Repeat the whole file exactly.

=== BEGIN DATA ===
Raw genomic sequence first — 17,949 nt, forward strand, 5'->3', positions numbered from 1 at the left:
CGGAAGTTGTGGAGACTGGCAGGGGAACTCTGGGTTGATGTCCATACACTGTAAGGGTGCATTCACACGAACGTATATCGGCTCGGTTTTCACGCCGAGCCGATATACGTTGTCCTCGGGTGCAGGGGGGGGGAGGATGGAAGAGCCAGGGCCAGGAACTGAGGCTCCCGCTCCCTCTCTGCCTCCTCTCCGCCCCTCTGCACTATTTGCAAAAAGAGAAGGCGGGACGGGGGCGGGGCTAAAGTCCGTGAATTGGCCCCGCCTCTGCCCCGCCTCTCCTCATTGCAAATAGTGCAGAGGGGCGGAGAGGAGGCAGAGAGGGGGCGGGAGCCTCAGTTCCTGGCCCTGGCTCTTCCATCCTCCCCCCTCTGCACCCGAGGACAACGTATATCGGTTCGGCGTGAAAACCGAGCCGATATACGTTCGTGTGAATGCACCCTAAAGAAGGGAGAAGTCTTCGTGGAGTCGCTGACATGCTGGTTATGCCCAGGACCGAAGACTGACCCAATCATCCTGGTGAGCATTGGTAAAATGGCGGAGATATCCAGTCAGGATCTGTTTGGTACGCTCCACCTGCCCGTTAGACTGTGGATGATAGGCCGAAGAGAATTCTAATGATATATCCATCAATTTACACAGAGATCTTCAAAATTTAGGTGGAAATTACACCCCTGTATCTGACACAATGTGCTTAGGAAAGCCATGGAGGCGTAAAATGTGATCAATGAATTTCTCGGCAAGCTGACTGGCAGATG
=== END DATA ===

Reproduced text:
Raw genomic sequence first — 17,949 nt, forward strand, 5'->3', positions numbered from 1 at the left:
CGGAAGTTGTGGAGACTGGCAGGGGAACTCTGGGTTGATGTCCATACACTGTAAGGGTGCATTCACACGAACGTATATCGGCTCGGTTTTCACGCCGAGCCGATATACGTTGTCCTCGGGTGCAGGGGGGGGGAGGATGGAAGAGCCAGGGCCAGGAACTGAGGCTCCCGCTCCCTCTCTGCCTCCTCTCCGCCCCTCTGCACTATTTGCAAAAAGAGAAGGCGGGACGGGGGCGGGGCTAAAGTCCGTGAATTGGCCCCGCCTCTGCCCCGCCTCTCCTCATTGCAAATAGTGCAGAGGGGCGGAGAGGAGGCAGAGAGGGGGCGGGAGCCTCAGTTCCTGGCCCTGGCTCTTCCATCCTCCCCCCTCTGCACCCGAGGACAACGTATATCGGTTCGGCGTGAAAACCGAGCCGATATACGTTCGTGTGAATGCACCCTAAAGAAGGGAGAAGTCTTCGTGGAGTCGCTGACATGCTGGTTATGCCCAGGACCGAAGACTGACCCAATCATCCTGGTGAGCATTGGTAAAATGGCGGAGATATCCAGTCAGGATCTGTTTGGTACGCTCCACCTGCCCGTTAGACTGTGGATGATAGGCCGAAGAGAATTCTAATGATATATCCATCAATTTACACAGAGATCTTCAAAATTTAGGTGGAAATTACACCCCTGTATCTGACACAATGTGCTTAGGAAAGCCATGGAGGCGTAAAATGTGATCAATGAATTTCTCGGCAAGCTGACTGGCAGATG